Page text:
By Ian Bush

By KYW tech editor Ian Bush

PHILADELPHIA (CBS) — Maybe you’re trying to lose weight, or control diabetes or high blood pressure. Or maybe you’re an athlete looking for ways to improve performance. A Philadelphia-based startup wants to help by adding technology to your table.

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Safe to say your dinner plate doesn’t have WiFi, or a form of facial recognition for food.

“It has three embedded cameras, so it sees what you’re putting on its surface and uses food object recognition to analyze the food and identify it,” says Anthony Ortiz, inventor of SmartPlate.

Ortiz, the CEO of University City Science Center-based meal planning service Fitly, says he wanted to create a solution to poor nutrition — and that, he says, begins with prevention.

“How do we track what we eat and how does that accountability tool help us and guide us through better eating behaviors?” he asks. “I was thinking, ‘I need an accountability tool.'”

Anthony Ortiz displays the SmartPlate. (Credit: Ian Bush)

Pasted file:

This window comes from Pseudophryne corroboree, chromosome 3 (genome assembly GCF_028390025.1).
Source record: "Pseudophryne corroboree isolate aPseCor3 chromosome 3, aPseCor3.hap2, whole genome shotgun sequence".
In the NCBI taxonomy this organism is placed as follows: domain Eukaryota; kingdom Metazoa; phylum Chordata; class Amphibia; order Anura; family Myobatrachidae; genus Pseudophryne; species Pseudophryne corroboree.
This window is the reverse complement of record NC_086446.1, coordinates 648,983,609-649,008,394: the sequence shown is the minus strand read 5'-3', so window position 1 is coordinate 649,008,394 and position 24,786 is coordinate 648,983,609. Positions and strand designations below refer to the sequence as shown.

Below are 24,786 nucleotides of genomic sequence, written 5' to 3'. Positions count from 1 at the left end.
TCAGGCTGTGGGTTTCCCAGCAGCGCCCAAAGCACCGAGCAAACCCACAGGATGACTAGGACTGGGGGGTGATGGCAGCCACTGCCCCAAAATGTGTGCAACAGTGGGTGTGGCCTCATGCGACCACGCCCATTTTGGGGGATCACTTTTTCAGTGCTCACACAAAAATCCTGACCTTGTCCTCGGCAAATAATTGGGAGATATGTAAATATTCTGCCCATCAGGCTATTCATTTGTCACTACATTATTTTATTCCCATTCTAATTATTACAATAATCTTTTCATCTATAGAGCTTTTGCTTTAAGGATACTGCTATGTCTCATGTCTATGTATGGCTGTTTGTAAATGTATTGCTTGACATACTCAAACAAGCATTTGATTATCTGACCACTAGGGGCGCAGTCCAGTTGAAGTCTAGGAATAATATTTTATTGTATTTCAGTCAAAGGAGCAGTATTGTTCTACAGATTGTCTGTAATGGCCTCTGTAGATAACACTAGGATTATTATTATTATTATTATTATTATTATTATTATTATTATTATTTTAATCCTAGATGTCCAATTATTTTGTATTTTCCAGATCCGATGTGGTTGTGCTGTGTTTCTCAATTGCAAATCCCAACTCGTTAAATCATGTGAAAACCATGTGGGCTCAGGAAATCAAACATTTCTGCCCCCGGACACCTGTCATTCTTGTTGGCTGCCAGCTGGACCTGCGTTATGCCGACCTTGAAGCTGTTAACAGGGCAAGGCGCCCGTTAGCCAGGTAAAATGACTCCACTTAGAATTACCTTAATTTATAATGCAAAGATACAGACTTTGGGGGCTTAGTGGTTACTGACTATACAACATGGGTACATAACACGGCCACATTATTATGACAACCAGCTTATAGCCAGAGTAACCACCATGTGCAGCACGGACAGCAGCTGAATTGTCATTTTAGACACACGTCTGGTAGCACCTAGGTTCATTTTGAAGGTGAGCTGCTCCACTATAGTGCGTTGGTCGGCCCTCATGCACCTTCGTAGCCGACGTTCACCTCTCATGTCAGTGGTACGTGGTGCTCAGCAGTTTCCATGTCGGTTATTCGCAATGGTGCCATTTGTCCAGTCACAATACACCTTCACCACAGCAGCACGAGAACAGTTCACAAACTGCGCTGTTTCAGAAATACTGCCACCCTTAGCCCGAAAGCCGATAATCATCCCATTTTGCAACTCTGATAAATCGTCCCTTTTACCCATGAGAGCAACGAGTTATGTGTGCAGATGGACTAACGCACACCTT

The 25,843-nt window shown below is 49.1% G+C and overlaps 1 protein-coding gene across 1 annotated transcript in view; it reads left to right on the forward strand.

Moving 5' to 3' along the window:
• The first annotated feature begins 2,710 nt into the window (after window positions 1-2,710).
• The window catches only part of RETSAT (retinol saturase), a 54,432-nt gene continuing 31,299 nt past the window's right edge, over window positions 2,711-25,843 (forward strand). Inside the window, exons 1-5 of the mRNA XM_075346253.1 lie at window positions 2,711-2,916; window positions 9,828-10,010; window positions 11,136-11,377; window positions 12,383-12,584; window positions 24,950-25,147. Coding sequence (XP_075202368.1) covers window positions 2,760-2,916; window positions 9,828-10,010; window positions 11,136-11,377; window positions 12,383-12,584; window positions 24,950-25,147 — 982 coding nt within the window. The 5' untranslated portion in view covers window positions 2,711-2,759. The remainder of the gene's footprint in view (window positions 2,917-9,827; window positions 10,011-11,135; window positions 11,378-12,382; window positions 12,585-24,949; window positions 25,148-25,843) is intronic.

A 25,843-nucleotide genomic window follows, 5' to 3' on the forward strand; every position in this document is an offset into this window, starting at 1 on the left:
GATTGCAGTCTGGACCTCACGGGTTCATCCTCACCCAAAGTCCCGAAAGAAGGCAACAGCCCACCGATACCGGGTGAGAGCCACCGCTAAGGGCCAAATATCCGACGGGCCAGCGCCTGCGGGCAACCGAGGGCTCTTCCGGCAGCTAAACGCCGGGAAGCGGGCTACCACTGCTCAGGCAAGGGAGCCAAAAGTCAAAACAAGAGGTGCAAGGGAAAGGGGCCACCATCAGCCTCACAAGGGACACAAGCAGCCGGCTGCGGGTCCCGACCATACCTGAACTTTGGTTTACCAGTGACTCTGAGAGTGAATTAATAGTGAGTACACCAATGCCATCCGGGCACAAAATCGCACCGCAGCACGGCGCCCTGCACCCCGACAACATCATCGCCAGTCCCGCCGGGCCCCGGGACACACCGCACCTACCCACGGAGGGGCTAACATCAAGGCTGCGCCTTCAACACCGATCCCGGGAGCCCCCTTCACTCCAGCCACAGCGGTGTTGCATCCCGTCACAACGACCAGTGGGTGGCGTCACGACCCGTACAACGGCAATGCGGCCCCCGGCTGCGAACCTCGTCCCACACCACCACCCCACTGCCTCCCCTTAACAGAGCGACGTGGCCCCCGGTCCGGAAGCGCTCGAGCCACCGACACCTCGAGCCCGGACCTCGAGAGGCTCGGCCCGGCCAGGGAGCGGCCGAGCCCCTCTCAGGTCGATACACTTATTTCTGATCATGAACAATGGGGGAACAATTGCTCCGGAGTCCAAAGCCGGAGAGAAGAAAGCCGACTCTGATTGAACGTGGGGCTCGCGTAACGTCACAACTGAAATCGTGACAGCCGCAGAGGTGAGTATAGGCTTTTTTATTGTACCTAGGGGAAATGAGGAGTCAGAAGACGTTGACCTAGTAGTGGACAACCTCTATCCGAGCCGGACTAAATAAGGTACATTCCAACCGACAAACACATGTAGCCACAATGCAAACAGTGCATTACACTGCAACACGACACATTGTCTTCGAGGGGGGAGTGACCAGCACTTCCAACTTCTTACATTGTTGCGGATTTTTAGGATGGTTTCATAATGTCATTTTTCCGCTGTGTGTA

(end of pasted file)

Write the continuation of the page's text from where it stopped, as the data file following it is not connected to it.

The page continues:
Anthony Ortiz displays the SmartPlate. (Credit: Ian Bush)

Ortiz cites research that shows people who keep details of meals in journals have higher success rates when it comes to losing weight.

“It’s also critical for weight gain, building muscle, and maintaining endurance,” he says. “This plate is good for all of that. No more manual data entry: it’s tedious. You forget.”

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The 10-inch surface is a bit smaller than your average dinner plate. A swirly divider separates it into three sections.

“At the center here, it has an LCD screen that tells you when you’ve gone over on certain foods,” says Ortiz, describing SmartPlate’s built-in load sensor, which can measure up to three pounds.

“Let’s say you’ve served yourself 80 grams of carbohydrates when you’re only supposed to serve yourself up to 60,” he explains. “The plate will tell you right there on the screen, ‘remove two tablespoons from tray C.'”

Ortiz says the cameras can tell the difference between grilled and fried chicken, for example, and whether pasta and breads are whole wheat or white flour-based.

The rechargeable plate scans and stores data on entrees and sides — including carbs, proteins, sodium, sugar, saturated fat — in a smartphone app, replacing manual tracking and journaling.

“So this essentially is the new Tupperware,” says Ortiz.

SmartPlate is neither microwavable nor dishwashable, but there’s a microwavable tray that can easily transfer food to and from the plate, and the charger doubles as a drying rack.

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There’s a crowdfunding campaign at getsmartplate.com where you can pre-order the device at a reduced cost from the expected retail price.